Danger Cave: Anthropological Papers Number 27 (University of by Jessie D Jennings PDF

By Jessie D Jennings

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Extra info for Danger Cave: Anthropological Papers Number 27 (University of Utah Anthropological Paper)

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All the smaller animals were simply thrown intact upon the fire; when cooked they were eaten. In case of surplus, meat was dried and might even be pulverized and saved in a woven bag. Surpluses of any food were often cached for later use; great amounts were rarely available for storage. Page 8 The desert dwellers were expert in the use of plant fibers. A variety of cordagesome as fine as today's machine twisted sewing threadwas made for use in nets, bags, and ropes. Snares and traps, too, were made of string.

Taken singly these locations tell very littlethey are mere paragraphs in a long chapterabout man's history as the western hemisphere was peopled. In the aggregate, however, the findings from these several sites permit a coherent if sometimes skimpy account to be built up. Although several students have written general statements outlining man's long history on this continent (and I, too, am guilty of having done this), no one has correlated all the evidence satisfactorily. Nor will this account, concerned with the desert west, be altogether acceptable to all who have thought on the matter, but in this effort I have one advantage not available before 1950.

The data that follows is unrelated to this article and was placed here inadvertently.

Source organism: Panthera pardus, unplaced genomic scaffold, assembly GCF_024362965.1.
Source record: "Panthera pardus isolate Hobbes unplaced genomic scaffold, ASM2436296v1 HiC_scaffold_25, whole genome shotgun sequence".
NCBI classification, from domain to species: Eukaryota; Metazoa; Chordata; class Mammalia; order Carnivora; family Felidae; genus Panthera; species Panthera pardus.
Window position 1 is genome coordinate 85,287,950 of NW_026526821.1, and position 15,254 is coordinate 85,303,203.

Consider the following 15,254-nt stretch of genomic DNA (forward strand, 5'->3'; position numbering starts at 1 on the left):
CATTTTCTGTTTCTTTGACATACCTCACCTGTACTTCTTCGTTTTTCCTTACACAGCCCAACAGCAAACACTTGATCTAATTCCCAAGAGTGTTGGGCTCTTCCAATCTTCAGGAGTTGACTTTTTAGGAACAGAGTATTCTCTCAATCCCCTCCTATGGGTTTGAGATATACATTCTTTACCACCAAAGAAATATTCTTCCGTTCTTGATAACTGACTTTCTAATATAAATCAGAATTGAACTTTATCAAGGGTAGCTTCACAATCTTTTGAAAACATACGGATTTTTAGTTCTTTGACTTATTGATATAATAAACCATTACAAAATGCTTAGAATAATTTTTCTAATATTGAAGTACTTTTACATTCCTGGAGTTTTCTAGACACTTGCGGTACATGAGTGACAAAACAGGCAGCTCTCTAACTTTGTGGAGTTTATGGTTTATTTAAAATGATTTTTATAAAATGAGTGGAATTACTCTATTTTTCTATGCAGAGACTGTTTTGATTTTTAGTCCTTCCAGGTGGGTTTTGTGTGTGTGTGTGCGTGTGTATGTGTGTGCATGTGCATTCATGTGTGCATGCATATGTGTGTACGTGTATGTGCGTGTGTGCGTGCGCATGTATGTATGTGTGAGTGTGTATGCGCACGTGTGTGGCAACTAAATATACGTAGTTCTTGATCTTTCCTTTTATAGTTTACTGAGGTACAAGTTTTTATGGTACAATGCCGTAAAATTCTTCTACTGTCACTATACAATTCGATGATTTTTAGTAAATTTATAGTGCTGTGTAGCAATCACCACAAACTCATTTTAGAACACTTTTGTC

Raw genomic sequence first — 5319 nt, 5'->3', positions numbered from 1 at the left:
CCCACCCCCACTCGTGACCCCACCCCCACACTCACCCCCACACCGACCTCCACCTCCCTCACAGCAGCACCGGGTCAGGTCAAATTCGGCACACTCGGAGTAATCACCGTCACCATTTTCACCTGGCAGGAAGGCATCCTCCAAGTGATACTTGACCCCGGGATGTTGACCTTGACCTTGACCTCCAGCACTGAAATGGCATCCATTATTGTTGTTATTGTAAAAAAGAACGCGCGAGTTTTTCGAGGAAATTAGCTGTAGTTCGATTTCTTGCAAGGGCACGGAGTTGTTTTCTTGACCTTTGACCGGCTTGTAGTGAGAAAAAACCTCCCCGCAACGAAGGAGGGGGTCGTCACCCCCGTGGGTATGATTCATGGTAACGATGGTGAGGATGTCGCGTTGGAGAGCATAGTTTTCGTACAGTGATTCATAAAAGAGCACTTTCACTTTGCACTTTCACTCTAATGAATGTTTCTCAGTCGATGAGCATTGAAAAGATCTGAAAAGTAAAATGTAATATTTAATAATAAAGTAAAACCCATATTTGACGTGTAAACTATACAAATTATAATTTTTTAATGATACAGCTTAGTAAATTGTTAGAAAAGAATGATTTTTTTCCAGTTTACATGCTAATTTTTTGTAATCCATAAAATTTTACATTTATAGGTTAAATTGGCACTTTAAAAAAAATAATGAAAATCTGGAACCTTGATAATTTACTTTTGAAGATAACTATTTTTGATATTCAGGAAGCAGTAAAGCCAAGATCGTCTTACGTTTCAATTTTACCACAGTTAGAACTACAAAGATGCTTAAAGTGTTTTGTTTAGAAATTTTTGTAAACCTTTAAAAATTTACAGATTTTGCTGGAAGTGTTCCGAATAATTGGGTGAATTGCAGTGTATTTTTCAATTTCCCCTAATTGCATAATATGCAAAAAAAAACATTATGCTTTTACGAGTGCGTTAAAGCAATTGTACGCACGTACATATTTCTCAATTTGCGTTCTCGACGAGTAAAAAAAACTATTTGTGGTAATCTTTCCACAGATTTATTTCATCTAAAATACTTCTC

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Danger Cave: Anthropological Papers Number 27 (University of Utah Anthropological Paper) by Jessie D Jennings


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